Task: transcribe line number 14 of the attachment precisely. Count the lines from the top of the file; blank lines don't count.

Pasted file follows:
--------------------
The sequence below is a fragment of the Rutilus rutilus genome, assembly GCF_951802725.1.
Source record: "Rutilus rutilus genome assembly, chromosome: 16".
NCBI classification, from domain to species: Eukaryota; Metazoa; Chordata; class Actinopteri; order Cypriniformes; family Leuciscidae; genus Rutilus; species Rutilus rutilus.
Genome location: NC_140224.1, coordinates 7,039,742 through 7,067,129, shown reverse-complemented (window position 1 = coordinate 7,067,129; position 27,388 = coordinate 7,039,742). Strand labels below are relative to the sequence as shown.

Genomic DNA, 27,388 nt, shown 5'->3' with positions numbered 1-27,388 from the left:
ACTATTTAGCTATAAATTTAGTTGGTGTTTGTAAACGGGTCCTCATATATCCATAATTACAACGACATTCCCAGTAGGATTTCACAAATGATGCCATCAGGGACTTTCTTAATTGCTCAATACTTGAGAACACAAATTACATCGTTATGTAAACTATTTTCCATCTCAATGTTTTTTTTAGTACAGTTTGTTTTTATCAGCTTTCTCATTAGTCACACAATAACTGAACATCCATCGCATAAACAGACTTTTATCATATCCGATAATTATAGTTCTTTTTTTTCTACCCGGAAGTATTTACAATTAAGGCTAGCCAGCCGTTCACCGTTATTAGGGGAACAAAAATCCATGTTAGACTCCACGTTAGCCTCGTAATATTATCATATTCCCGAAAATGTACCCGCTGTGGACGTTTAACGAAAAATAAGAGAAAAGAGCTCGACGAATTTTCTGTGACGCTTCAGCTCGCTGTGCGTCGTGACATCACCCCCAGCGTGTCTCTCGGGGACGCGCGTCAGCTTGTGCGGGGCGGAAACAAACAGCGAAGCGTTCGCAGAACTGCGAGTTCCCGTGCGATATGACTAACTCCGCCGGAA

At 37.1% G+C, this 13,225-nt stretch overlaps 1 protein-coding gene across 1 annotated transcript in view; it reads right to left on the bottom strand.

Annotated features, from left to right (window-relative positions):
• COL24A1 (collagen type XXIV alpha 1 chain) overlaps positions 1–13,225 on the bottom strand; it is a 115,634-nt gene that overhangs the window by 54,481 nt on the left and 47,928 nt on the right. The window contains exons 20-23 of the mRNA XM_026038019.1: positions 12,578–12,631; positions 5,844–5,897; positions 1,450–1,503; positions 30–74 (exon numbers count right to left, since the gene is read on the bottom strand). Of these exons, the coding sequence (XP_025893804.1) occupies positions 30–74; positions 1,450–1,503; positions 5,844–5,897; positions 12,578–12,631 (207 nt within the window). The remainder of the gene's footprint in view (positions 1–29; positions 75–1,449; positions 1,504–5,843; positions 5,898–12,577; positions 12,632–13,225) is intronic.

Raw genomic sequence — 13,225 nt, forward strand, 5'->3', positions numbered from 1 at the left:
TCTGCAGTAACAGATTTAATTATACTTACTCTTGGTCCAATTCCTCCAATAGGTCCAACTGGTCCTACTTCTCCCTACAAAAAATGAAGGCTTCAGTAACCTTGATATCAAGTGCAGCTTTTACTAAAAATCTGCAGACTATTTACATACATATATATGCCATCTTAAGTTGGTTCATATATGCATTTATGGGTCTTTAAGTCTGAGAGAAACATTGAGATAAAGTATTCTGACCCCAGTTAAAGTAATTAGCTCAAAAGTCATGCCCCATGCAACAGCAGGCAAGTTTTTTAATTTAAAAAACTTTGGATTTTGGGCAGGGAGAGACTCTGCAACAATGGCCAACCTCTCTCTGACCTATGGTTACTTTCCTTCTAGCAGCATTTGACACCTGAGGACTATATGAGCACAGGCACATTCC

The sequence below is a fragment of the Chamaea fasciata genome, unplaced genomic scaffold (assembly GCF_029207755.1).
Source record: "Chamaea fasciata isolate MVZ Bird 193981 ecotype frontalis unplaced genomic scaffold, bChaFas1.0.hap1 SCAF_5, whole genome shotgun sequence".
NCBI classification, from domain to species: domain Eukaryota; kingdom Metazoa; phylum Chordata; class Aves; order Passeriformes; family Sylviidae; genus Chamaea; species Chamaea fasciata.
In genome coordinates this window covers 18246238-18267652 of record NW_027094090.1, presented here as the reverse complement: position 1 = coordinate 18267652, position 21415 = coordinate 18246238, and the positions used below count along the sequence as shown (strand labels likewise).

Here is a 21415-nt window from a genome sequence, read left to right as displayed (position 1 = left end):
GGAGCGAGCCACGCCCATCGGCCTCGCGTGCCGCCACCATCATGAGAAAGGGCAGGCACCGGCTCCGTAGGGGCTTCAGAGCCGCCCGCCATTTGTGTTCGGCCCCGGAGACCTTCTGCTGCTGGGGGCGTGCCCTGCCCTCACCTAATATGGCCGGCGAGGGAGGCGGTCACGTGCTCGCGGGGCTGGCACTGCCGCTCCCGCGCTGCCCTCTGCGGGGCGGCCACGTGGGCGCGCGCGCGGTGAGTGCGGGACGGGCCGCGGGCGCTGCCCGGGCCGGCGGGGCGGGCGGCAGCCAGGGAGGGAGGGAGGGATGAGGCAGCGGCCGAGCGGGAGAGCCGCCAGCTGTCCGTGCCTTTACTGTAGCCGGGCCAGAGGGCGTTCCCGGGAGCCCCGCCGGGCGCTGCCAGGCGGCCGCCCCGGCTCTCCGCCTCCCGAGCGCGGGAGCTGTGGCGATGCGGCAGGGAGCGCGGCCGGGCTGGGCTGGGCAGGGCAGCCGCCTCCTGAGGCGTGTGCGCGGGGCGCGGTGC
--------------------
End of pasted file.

NCBI classification, from domain to species: domain Eukaryota; kingdom Metazoa; phylum Chordata; class Aves; order Passeriformes; family Sylviidae; genus Chamaea; species Chamaea fasciata.